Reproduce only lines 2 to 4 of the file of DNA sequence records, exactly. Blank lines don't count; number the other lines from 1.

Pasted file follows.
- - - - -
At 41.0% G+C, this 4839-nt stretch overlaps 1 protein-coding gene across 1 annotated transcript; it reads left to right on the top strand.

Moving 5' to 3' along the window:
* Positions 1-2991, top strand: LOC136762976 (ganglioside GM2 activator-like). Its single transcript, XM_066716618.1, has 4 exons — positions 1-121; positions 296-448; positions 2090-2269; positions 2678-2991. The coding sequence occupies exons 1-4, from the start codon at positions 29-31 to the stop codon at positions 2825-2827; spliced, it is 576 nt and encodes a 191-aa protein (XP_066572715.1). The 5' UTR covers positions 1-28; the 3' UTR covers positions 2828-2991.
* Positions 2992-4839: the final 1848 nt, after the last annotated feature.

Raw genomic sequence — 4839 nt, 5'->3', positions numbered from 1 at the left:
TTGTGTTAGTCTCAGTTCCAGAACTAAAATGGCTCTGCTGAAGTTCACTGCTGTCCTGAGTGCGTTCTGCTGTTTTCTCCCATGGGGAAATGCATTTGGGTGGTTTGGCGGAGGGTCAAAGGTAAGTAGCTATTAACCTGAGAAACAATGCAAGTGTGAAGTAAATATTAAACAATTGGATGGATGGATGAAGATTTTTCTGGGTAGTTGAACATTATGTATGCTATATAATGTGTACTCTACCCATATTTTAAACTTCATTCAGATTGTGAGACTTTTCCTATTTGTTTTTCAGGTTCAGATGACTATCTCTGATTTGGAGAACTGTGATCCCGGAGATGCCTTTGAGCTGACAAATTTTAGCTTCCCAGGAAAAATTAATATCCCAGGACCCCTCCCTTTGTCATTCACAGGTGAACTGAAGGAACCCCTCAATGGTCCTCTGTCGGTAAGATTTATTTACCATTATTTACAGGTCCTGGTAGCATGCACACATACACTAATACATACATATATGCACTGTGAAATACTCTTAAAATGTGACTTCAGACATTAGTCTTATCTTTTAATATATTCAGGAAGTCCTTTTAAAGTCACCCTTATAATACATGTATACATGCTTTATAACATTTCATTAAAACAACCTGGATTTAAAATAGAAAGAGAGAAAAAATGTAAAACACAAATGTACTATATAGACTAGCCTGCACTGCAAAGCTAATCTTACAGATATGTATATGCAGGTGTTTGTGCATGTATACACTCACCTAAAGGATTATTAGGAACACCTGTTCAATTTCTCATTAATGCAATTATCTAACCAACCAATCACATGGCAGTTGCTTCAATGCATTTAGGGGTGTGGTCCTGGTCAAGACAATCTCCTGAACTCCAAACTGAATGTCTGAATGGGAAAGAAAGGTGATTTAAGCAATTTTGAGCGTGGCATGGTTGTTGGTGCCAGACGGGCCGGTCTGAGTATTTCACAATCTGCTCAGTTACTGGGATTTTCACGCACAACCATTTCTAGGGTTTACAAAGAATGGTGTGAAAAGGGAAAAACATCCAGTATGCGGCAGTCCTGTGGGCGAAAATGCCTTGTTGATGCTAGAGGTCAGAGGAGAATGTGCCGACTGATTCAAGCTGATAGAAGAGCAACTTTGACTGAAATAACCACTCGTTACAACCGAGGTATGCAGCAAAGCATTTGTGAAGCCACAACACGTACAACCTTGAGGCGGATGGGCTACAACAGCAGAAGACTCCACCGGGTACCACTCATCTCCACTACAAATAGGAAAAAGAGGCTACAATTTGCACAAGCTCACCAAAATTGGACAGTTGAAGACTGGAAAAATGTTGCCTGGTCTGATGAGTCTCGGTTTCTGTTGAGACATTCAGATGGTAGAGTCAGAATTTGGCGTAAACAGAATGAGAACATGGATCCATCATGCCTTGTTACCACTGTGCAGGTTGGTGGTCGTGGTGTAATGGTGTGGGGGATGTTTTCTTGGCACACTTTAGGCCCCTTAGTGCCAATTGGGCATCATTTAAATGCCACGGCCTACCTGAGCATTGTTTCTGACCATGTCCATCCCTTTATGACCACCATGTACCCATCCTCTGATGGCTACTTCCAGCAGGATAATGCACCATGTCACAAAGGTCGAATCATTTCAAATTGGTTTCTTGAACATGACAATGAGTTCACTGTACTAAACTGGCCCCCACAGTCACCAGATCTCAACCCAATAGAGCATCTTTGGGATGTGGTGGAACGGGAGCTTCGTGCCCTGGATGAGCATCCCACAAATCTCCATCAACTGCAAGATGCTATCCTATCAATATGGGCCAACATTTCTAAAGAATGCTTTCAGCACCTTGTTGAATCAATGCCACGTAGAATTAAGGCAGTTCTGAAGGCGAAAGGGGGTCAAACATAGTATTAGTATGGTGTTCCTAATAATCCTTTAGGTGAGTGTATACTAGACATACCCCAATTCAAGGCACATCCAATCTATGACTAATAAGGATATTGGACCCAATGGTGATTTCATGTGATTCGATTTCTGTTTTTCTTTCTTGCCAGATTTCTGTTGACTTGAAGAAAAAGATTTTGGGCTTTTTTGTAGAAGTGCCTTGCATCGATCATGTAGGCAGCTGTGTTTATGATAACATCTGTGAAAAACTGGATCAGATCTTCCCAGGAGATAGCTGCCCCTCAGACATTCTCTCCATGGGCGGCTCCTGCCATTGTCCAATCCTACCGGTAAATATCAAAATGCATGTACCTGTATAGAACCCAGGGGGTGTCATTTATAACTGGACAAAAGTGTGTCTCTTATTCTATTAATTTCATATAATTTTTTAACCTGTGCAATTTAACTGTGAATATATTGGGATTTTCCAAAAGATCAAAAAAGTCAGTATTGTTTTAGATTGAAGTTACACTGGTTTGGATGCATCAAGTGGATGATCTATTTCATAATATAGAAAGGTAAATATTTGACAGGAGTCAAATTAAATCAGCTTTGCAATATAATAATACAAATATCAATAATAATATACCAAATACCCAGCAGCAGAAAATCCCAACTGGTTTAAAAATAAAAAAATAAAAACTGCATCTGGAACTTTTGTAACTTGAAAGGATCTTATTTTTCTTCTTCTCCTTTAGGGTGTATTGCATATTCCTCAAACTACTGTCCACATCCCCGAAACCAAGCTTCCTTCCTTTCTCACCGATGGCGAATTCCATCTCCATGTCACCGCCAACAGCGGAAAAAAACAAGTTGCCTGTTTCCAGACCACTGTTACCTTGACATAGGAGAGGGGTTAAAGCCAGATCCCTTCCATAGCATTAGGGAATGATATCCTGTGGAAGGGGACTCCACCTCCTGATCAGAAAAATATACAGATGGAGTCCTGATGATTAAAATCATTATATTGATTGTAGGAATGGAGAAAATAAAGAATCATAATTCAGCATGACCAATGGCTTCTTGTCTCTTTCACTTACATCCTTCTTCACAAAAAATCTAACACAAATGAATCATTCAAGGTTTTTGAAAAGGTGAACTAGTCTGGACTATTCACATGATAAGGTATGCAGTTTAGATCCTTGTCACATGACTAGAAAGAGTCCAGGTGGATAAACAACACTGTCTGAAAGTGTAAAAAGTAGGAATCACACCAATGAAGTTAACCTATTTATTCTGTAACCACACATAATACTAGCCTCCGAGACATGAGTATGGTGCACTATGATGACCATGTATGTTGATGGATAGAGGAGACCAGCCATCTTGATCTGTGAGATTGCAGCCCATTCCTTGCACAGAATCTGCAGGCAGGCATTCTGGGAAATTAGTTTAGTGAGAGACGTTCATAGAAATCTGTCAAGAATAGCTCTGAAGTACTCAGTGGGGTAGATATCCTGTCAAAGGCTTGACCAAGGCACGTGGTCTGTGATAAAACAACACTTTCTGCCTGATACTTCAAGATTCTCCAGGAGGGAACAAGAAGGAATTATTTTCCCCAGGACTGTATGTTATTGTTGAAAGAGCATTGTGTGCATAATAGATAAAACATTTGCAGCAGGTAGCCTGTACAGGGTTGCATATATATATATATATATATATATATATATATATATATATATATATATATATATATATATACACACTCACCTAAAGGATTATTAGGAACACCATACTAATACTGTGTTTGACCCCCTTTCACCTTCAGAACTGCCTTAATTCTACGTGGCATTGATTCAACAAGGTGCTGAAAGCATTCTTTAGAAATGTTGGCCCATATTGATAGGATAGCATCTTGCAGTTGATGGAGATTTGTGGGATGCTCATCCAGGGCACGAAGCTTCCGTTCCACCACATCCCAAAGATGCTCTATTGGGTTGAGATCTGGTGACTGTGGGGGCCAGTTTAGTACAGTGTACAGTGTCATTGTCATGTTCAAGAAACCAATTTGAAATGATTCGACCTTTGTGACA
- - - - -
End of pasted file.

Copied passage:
Moving 5' to 3' along the window:
* Positions 1-2991, top strand: LOC136762976 (ganglioside GM2 activator-like). Its single transcript, XM_066716618.1, has 4 exons — positions 1-121; positions 296-448; positions 2090-2269; positions 2678-2991. The coding sequence occupies exons 1-4, from the start codon at positions 29-31 to the stop codon at positions 2825-2827; spliced, it is 576 nt and encodes a 191-aa protein (XP_066572715.1). The 5' UTR covers positions 1-28; the 3' UTR covers positions 2828-2991.
* Positions 2992-4839: the final 1848 nt, after the last annotated feature.